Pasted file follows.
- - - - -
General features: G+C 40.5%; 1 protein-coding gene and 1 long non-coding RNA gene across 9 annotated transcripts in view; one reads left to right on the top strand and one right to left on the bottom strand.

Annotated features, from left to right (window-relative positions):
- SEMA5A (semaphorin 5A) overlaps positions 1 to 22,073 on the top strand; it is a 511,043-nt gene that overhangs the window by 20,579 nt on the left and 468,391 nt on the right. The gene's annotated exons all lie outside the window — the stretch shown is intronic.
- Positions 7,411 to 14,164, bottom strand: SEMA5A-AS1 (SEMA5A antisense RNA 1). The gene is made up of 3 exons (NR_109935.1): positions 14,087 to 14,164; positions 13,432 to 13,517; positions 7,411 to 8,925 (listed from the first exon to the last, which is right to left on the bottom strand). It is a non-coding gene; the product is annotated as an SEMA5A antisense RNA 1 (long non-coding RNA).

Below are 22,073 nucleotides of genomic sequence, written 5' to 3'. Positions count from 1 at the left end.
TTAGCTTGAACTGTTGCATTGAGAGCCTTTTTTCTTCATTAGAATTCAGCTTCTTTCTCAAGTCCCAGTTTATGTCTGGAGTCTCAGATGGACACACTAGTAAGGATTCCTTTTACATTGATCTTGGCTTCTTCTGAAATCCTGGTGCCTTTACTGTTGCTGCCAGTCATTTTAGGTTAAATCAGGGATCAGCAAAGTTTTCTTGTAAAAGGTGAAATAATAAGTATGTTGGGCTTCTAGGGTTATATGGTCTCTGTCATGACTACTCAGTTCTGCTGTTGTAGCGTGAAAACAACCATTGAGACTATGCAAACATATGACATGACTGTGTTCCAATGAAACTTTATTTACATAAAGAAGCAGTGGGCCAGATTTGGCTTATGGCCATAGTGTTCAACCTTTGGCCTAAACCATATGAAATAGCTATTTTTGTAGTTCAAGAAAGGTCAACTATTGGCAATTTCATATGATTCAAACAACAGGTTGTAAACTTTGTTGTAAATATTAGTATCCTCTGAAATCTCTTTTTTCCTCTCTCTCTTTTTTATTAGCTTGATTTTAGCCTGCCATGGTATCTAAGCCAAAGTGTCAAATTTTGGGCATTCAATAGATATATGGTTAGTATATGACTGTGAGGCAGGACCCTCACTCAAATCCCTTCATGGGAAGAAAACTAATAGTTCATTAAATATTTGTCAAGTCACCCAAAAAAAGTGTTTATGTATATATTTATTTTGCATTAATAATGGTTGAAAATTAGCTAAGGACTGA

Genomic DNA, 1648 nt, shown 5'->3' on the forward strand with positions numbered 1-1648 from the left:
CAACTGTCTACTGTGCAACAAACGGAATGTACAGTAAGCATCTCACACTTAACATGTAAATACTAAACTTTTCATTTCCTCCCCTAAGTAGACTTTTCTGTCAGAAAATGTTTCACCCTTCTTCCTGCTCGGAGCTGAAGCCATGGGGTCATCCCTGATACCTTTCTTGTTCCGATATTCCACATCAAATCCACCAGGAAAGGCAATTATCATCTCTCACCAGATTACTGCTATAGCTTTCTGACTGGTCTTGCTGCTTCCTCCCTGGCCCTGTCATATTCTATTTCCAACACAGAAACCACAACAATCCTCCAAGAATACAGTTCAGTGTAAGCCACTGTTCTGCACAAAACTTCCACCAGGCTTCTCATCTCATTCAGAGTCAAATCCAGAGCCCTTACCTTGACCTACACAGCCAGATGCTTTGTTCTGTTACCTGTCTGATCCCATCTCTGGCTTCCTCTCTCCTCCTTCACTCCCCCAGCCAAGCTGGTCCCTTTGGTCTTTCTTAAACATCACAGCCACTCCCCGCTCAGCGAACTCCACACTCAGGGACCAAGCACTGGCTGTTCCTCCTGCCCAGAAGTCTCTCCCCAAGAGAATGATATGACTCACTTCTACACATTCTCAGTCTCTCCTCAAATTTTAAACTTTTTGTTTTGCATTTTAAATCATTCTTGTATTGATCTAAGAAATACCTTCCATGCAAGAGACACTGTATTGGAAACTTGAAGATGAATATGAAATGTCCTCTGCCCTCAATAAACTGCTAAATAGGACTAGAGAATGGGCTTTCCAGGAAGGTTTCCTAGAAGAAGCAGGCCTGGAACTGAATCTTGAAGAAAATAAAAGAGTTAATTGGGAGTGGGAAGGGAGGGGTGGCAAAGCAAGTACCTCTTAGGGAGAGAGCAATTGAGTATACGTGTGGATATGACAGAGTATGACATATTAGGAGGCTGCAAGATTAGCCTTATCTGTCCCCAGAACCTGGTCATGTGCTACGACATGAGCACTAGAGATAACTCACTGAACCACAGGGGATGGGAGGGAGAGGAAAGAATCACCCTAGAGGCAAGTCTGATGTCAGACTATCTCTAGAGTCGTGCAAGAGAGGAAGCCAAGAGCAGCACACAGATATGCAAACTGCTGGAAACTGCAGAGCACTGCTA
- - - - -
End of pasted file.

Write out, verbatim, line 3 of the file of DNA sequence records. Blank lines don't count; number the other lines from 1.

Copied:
- SEMA5A (semaphorin 5A) overlaps positions 1 to 22,073 on the top strand; it is a 511,043-nt gene that overhangs the window by 20,579 nt on the left and 468,391 nt on the right. The gene's annotated exons all lie outside the window — the stretch shown is intronic.